Through planned prerequisites and/or professional preparation, the teacher preparation program ensures the following:
Candidates are provided multiple opportunities to learn how personal, family, school, community, and environmental factors are related to students’ academic, physical, emotional, and social well-being. Candidates have knowledge of diverse family structures, community cultures, and child rearing practices in order to develop respectful and productive relationships with families and communities.
Candidates have knowledge of major laws and principles that address student rights and parent rights pertaining to student placements. Candidates learn about the effects of student health, safety, and accident prevention on student learning. Candidates study the legal responsibilities of teachers related to student health, safety, and the reporting requirements relating to child abuse and neglect.
Candidates have opportunities to learn and practice effective strategies and techniques for crisis prevention, conflict management, and resolution in ways that contribute to respectful, effective learning environments, includingrecognizing and defusing situations that may lead to student conflict or violence.
Candidates understand the effects of family involvement on teaching, learning and academic achievement, and candidates learn and apply skills for communicating and working constructively with students, their families and community members.
Candidates understand when and how to access site-based and community resources and agencies, in order to provide integrated support to meet the individual needs of each student, including social, health, educational, language services, and other resources.
Candidates learn how decisions and common behaviors of children and adolescents can enhance or compromise their health and safety. Candidates learn common chronic and communicable diseases of children and adolescents, and how to make referrals when these diseases are recognizable at school. Candidates learn effective strategies for encouraging the healthy nutrition of children and youth.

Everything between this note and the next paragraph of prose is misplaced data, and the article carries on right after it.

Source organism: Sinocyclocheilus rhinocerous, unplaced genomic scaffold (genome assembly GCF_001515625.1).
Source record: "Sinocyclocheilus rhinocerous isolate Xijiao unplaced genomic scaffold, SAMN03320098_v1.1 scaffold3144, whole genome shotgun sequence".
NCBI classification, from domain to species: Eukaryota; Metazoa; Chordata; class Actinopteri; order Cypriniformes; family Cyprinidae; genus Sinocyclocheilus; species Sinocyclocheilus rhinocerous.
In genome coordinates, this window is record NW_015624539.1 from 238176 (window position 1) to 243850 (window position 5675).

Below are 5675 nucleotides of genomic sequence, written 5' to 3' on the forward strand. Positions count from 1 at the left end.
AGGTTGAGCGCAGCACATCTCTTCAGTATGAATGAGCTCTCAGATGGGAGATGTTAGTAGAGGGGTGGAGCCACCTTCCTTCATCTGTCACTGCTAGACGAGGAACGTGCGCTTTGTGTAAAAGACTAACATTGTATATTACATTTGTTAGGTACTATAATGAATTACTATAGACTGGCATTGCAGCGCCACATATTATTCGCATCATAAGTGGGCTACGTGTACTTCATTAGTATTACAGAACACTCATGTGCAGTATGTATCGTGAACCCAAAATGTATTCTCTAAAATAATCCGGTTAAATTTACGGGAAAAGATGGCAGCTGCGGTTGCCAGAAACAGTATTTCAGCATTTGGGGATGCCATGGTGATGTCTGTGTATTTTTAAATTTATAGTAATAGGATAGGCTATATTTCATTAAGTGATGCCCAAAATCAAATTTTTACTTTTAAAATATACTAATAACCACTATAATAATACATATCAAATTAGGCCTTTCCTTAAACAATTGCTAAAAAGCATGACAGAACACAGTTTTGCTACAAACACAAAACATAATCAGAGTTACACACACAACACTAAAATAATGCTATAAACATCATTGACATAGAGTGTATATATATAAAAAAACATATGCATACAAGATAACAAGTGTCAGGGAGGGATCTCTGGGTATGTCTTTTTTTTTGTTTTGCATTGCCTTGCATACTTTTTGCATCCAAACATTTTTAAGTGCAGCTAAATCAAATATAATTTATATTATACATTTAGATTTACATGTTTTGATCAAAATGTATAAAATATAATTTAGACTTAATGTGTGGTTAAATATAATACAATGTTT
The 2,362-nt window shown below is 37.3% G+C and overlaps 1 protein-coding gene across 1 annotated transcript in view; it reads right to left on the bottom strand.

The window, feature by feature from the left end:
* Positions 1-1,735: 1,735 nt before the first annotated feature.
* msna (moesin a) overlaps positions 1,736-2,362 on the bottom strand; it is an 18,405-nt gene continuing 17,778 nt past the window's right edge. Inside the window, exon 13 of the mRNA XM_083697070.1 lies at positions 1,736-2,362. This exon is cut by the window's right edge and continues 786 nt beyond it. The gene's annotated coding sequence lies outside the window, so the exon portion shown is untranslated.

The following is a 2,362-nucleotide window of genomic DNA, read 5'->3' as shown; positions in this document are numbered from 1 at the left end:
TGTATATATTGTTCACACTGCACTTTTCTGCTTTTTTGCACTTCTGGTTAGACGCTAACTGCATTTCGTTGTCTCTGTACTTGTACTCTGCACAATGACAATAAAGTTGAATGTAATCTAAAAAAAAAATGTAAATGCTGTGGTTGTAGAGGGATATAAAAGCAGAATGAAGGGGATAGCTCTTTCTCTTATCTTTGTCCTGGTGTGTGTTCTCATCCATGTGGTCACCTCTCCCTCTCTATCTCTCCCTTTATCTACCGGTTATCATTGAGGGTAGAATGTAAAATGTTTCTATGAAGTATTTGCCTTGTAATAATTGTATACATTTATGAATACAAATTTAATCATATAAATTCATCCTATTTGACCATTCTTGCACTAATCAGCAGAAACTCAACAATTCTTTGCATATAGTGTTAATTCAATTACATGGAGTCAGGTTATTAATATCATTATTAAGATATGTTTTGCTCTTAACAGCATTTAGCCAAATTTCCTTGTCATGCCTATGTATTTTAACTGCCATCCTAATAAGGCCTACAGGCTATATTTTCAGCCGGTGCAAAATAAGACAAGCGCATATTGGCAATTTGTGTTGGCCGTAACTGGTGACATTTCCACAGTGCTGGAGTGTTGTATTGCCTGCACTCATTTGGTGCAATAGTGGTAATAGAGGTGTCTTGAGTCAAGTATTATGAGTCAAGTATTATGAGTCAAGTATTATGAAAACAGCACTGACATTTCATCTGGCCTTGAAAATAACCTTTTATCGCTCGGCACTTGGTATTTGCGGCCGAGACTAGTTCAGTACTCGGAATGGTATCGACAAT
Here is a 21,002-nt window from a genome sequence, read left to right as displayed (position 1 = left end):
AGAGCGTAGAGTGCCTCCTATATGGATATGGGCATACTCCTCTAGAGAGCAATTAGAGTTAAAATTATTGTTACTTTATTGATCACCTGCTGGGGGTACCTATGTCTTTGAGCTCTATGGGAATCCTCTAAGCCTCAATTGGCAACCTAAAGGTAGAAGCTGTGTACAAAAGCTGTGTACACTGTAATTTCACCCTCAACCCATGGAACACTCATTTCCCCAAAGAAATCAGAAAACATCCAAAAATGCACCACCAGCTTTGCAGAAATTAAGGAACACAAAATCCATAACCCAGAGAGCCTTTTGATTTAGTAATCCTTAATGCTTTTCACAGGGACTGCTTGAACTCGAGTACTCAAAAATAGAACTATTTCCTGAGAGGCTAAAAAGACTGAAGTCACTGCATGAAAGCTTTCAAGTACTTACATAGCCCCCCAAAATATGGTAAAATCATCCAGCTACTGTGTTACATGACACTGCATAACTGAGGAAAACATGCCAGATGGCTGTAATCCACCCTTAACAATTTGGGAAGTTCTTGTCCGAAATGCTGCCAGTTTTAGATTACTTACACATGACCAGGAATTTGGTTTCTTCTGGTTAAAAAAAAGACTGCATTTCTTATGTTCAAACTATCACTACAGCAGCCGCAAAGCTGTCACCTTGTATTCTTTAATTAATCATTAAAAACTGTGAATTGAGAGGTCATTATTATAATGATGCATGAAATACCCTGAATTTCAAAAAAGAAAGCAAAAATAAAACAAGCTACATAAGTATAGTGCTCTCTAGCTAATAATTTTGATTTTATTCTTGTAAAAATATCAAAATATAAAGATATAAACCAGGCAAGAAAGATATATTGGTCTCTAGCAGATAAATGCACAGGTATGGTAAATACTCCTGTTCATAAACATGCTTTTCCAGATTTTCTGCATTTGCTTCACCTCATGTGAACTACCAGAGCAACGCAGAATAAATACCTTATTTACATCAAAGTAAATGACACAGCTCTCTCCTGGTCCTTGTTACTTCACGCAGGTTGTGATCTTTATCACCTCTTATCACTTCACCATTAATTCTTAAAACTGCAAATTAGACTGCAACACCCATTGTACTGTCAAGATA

Candidates have knowledge and understanding of the physiological and sociological effects of alcohol, narcotics, drugs and tobacco and of ways to identify, refer, and support students and their families who may be at risk of physical, psychological, emotional or social health problems.
Candidates complete infant, child and adult cardiopulmonary resuscitation (CPR) certification that meets the criteria of the American Heart Association or the American Red Cross.
Preparation of prospective teachers to help create and maintain a healthy and safe environment for their students takes place primarily in Social Foundations of Education (CI 151) and in a workshop on various health and safety related issues that students attend during their initial student teaching. Students have an opportunity during student teaching to practice the health and safety practices they have learned and to find out more about the resources available at various schools for serving students’ needs in this area. Finally all students attend the Kremen School of Education and Human Development’s annual Character and Civic Education Day. One goal of this cooperative effort by the school, numerous public and private social service agencies, and local government is to enhance the ability of future teachers to create a healthy and safe environment for public schools. (See Character and Civic Education Day program.)
Parents and schooling.
School/family relationships are treated in the social foundations course. Candidates learn that family involvement promotes school achievement. They also learn how a teacher can promote parent involvement and a good relationship between the family and the school. (See CI 151 syllabus.) In student teaching, students are required to participate in parent/teacher meetings. In initial student teaching, one of the weekly seminars is devoted to “working effectively with parents and community." (See Student Teaching and Internship Handbook.)
In the social foundations course (CI 151), parent and student rights are studied. In the special education course (SPED 121), rights pertaining to placement of special education students are reviewed. (See CI 151 and SPED 121 syllabi.)
Student health, student safety, and student learning.
Problems of youth, the status of efforts to control these problems, and their impact on school achievement are examined in the social foundations course. These problems include drug and alcohol abuse, teen pregnancy, youth violence, and teen suicide.
During EHD 155A Student Teaching in the Secondary School, candidates attend a workshop on conflict management. The also are given an opportunity to participate in Mediator Mentors, a conflict management project. (See EHD 155A Workshop Schedule.)
School and community health and safety resources.
At the annual Civic and Character Education Day, students learn about the region’s social service agencies. Student teachers are also provided with a resources manual designed for teachers, which includes resources related to health and safety (e.g, AIDS programs, child abuse prevention programs). In LEE 154 Content Area Language and Literacy Instruction, students are given an annotated list of regional language related services. (See Character and Civic Education Day Program.)